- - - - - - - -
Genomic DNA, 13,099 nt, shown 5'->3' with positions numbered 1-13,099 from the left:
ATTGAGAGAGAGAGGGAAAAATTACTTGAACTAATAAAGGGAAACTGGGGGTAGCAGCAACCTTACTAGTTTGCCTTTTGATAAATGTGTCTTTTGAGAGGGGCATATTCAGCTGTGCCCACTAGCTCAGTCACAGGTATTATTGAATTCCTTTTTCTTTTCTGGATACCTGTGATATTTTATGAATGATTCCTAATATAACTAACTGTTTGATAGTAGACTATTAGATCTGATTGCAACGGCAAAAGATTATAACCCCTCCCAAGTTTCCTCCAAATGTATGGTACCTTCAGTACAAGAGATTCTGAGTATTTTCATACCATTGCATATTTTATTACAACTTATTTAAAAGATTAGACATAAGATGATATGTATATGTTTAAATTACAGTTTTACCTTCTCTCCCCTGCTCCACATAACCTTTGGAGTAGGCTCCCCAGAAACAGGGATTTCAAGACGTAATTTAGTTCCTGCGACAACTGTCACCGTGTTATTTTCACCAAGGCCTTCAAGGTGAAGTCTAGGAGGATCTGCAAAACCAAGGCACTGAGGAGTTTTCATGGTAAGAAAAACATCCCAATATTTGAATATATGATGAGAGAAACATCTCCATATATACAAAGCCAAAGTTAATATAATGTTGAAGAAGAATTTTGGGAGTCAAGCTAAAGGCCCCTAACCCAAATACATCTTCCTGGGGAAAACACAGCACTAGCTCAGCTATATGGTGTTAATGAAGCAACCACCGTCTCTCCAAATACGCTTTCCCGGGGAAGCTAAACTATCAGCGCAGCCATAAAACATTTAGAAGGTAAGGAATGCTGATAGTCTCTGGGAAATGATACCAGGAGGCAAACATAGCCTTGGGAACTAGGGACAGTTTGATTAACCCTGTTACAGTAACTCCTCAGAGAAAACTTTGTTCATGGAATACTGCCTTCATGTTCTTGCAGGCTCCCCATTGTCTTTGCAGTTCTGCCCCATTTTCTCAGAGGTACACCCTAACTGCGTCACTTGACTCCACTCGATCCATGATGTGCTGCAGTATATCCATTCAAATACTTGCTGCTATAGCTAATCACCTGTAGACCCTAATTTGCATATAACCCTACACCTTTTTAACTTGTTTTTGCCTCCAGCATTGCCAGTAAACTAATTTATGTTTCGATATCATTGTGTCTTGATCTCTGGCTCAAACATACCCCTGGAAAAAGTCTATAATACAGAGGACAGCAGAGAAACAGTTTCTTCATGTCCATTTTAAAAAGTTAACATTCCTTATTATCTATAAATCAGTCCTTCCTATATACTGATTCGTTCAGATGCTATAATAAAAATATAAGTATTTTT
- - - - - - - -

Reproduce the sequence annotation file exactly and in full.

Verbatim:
Genomic DNA, 13,099 nt, shown 5'->3' with positions numbered 1-13,099 from the left:
ATTGAGAGAGAGAGGGAAAAATTACTTGAACTAATAAAGGGAAACTGGGGGTAGCAGCAACCTTACTAGTTTGCCTTTTGATAAATGTGTCTTTTGAGAGGGGCATATTCAGCTGTGCCCACTAGCTCAGTCACAGGTATTATTGAATTCCTTTTTCTTTTCTGGATACCTGTGATATTTTATGAATGATTCCTAATATAACTAACTGTTTGATAGTAGACTATTAGATCTGATTGCAACGGCAAAAGATTATAACCCCTCCCAAGTTTCCTCCAAATGTATGGTACCTTCAGTACAAGAGATTCTGAGTATTTTCATACCATTGCATATTTTATTACAACTTATTTAAAAGATTAGACATAAGATGATATGTATATGTTTAAATTACAGTTTTACCTTCTCTCCCCTGCTCCACATAACCTTTGGAGTAGGCTCCCCAGAAACAGGGATTTCAAGACGTAATTTAGTTCCTGCGACAACTGTCACCGTGTTATTTTCACCAAGGCCTTCAAGGTGAAGTCTAGGAGGATCTGCAAAACCAAGGCACTGAGGAGTTTTCATGGTAAGAAAAACATCCCAATATTTGAATATATGATGAGAGAAACATCTCCATATATACAAAGCCAAAGTTAATATAATGTTGAAGAAGAATTTTGGGAGTCAAGCTAAAGGCCCCTAACCCAAATACATCTTCCTGGGGAAAACACAGCACTAGCTCAGCTATATGGTGTTAATGAAGCAACCACCGTCTCTCCAAATACGCTTTCCCGGGGAAGCTAAACTATCAGCGCAGCCATAAAACATTTAGAAGGTAAGGAATGCTGATAGTCTCTGGGAAATGATACCAGGAGGCAAACATAGCCTTGGGAACTAGGGACAGTTTGATTAACCCTGTTACAGTAACTCCTCAGAGAAAACTTTGTTCATGGAATACTGCCTTCATGTTCTTGCAGGCTCCCCATTGTCTTTGCAGTTCTGCCCCATTTTCTCAGAGGTACACCCTAACTGCGTCACTTGACTCCACTCGATCCATGATGTGCTGCAGTATATCCATTCAAATACTTGCTGCTATAGCTAATCACCTGTAGACCCTAATTTGCATATAACCCTACACCTTTTTAACTTGTTTTTGCCTCCAGCATTGCCAGTAAACTAATTTATGTTTCGATATCATTGTGTCTTGATCTCTGGCTCAAACATACCCCTGGAAAAAGTCTATAATACAGAGGACAGCAGAGAAACAGTTTCTTCATGTCCATTTTAAAAAGTTAACATTCCTTATTATCTATAAATCAGTCCTTCCTATATACTGATTCGTTCAGATGCTATAATAAAAATATAAGTATTTTT